Since January, when the coronavirus arrived in the Pacific Northwest, Crosscut has attempted to bring the past to bear on our current crisis. In a series exploring the Spanish flu, Crosscut’s editor-at-large, Knute “Skip” Berger, reminds readers that the world’s last great pandemic hit the booming Puget Sound region in the fall of 1918. Then riding a wave of wartime production, Seattle was brought to its knees by the virus. It killed between 1,400 and 1,600 people in just two years; across the state, nearly 6,000 lives were lost to the flu.
Seattle’s experience with the 1918 pandemic is reminiscent, in many ways, of our current fight against COVID-19. To contain the outbreak, officials shut society down. The public grumbled then, as now, about restrictions on personal freedom. Masks were mandated on public transit. As cases spiked in the Seattle area, health care was rationed. The Washington state health commissioner, Dr. T.D. Tuddle, tried valiantly to relay to the public the best information science could offer, but uncertainty was rampant. “The character of the disease,” Tuttle wrote, “is that we are in the dark, to a large extent, as to a means that will prevent its spread.” Soon, however, social isolation seemed to slow the forward march of the virus. But when those measures were relaxed, and a restless public came together for the holidays, a second wave hit.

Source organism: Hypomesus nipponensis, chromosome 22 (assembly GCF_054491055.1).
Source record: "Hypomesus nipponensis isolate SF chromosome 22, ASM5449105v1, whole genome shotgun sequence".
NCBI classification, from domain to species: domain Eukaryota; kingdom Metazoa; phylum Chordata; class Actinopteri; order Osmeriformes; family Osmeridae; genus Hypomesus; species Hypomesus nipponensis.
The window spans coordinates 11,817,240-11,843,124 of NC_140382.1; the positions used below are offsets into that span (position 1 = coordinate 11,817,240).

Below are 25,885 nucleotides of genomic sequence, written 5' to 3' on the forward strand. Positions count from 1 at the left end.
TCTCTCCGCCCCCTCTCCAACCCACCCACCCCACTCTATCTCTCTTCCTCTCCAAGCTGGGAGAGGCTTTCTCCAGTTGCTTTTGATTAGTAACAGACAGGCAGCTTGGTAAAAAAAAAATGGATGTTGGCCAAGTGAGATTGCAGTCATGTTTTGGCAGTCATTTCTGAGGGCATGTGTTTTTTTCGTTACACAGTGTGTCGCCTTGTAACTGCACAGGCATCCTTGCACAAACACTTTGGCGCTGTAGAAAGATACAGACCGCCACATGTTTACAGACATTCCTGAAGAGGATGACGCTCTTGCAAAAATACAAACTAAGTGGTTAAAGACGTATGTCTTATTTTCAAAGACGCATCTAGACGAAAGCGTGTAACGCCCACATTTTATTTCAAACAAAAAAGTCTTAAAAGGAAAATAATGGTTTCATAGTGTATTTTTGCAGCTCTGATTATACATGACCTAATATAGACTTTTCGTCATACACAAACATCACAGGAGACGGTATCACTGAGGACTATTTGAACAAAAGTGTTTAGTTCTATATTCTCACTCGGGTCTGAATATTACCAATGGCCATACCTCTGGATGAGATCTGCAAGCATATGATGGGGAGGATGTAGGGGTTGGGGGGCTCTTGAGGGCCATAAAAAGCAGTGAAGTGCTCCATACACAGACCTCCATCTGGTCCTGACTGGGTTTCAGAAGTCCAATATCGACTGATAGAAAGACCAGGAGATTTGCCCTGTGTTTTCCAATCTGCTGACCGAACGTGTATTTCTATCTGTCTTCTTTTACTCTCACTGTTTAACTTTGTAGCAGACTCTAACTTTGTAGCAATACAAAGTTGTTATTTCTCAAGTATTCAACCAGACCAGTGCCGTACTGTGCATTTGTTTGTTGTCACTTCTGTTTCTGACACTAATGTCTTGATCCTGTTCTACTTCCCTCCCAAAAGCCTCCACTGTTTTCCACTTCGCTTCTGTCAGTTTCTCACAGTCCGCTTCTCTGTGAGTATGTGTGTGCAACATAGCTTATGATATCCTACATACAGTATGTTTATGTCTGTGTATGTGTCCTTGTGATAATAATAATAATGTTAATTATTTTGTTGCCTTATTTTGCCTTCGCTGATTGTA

Relying on family records, historical archives and contemporary histories of the Spanish flu, Berger’s series on the 1918 pandemic is an exercise in reconstructing public memory. Many will read these stories as offering lessons; others will note the ways in which the past rhymes with the present; still others will shake their head at our tendency toward folly. The historical record shows that all of this is true — what’s important is that we remember. If the many notes Berger has received from readers in response to his series are any indication, the act of remembering triggers more memories, not just from politicians and doctors, but also from ordinary people whose modest lives were irrevocably changed by an epochal moment.
The flu subsided in 1920, but it continued to wreak havoc in the years that followed. Newspaper reports from the period suggest that people in Seattle struggled with suicide in the late stages of the pandemic. At least one study argued that social isolation, along with the grief of losing loved ones to the virus, may explain the soul-crushing angst that pervaded the society. As the coronavirus continues to claim lives across the globe, a similar angst is with us now. It is worth noticing this suffering and committing it to memory, so that we may share with future generations what it was like to live through history.
READ KNUTE BERGER'S 1918 FLU SERIES
...with more to come.
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